Tuesday, March 26, 2013

Faculty Meeting 3/26/2013

Student Growth Objectives:

After our staff meeting today, I spent some time reflecting on how to present the information in a way that would be a little easier to digest. I understand that these SGOs are only going to be 15% of our Summative Evaluation, but at least it is a 15% that we, as teachers, can control. I honestly feel the objectives are very similar to setting S.M.A.R.T. goals. I believe as a group we can create SGOs that are:

Goals should be straightforward and emphasize what you want to happen. Specifics help us to focus our efforts and clearly define what we are going to do.
Choose a goal with measurable progress, so you can see the change occur.
Goals you set which are too far out of your reach, you probably won’t commit to doing. 
This is not a synonym for “easy.” Realistic, in this case, means “do-able.”
Putting an end point on your goal gives you a clear target to work towards.

Using the above guidelines, we can begin to have a discussion on how we want to set up the assessments.
Also, I found some very helpful resources at the following websites:


Lastly, this almost 9 minute video is a great way to introduce the idea of creating S.M.A.R.T. goals step-by-step:


My intention in organizing the information in this format was:
1. to try and simplify a very over whelming process
2. to give you several resources in one area
3. to encourage discussion on this topic electronically, when we have some time away from our hectic teaching days.

Please let me know if I can be of any assistance. Also, please feel free to leave any comments/suggestions.

I used the following sites to help organize this blog:

Thursday, March 21, 2013

Homework discussion at #sbgchat

I have spent a lot of time thinking about the Twitter chat last night at #sbgchat. The topic of homework is something I reflect on throughout the year. It is not surprising that these thoughts enter my mind as I am grading 5 classes of math assignments almost daily. Even after some reflection, I have a confession...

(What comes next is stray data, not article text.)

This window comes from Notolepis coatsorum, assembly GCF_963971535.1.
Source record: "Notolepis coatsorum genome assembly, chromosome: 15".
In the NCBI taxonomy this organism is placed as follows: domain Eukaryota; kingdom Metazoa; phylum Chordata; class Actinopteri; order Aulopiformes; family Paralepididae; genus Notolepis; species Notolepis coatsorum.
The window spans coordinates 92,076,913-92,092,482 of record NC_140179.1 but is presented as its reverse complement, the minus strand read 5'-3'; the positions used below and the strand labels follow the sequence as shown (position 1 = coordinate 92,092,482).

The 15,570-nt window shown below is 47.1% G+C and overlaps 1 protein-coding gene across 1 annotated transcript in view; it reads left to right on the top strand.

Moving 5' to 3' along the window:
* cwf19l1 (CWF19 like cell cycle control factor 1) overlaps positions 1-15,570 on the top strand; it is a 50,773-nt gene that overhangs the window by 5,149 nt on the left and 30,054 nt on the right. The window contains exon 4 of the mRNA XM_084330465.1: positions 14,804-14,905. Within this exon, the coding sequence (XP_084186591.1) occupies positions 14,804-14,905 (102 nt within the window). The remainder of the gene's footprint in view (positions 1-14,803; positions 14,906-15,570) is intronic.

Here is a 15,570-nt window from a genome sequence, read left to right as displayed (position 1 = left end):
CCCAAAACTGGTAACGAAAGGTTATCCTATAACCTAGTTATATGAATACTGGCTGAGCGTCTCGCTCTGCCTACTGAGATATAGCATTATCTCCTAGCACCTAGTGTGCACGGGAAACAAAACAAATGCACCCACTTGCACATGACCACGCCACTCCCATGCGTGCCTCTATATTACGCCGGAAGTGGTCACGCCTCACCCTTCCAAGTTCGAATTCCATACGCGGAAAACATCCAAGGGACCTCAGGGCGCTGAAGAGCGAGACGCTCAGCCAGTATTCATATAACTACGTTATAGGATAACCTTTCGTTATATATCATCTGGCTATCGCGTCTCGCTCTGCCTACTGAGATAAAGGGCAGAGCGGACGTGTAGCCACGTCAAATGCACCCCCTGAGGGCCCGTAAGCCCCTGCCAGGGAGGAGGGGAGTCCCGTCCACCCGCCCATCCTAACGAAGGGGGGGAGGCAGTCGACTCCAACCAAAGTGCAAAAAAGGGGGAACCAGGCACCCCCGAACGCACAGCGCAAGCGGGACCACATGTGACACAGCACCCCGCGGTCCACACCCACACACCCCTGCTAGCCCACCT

Yes, I still give homework. My middle school math students get homework daily. There are times when they do not, but that is very rare. I do, however, put a lot of thought and effort into my homework procedure for my classes. I intentionally do not give a lot of problems. My idea of homework is to practice what we went over in class...in a reasonable amount of time. I had the teacher that gave 50 long division problems, and I do not believe in that practice at all.
Also, I differentiate the homework. This could be anything from assigning tougher problems to those students that are ready, or more basic ones for the not-quite-there students. Regardless of the assignment, I try and keep the amount of the homework the same. The number of problems may not be the same, but the time spent on it is. I firmly believe that students should be challenged according to their readiness with the topic.
I do understand where a lot of my colleagues who participated in the chat are coming from: packets of worksheets that take hours to complete is bad education. I do agree that giving worksheets as homework so that students "have something to do" is not much better. But, isn't a limited, focused assignment reviewing what was covered in class acceptable?
I believe homework does have a place in school. As I see it, the assignment must serve the purpose of review from earlier class discussion/work. Also, the feedback/grading of the assignment must be relevant and immediate. Then, the students should be given an opportunity to make corrections or "do-over" assignments to show they have learned the topics. I know the re-dos and do-overs are next weeks topics, but I started using them in my classes about six or seven years ago. I honestly do not know how I taught before implementing this simple practice...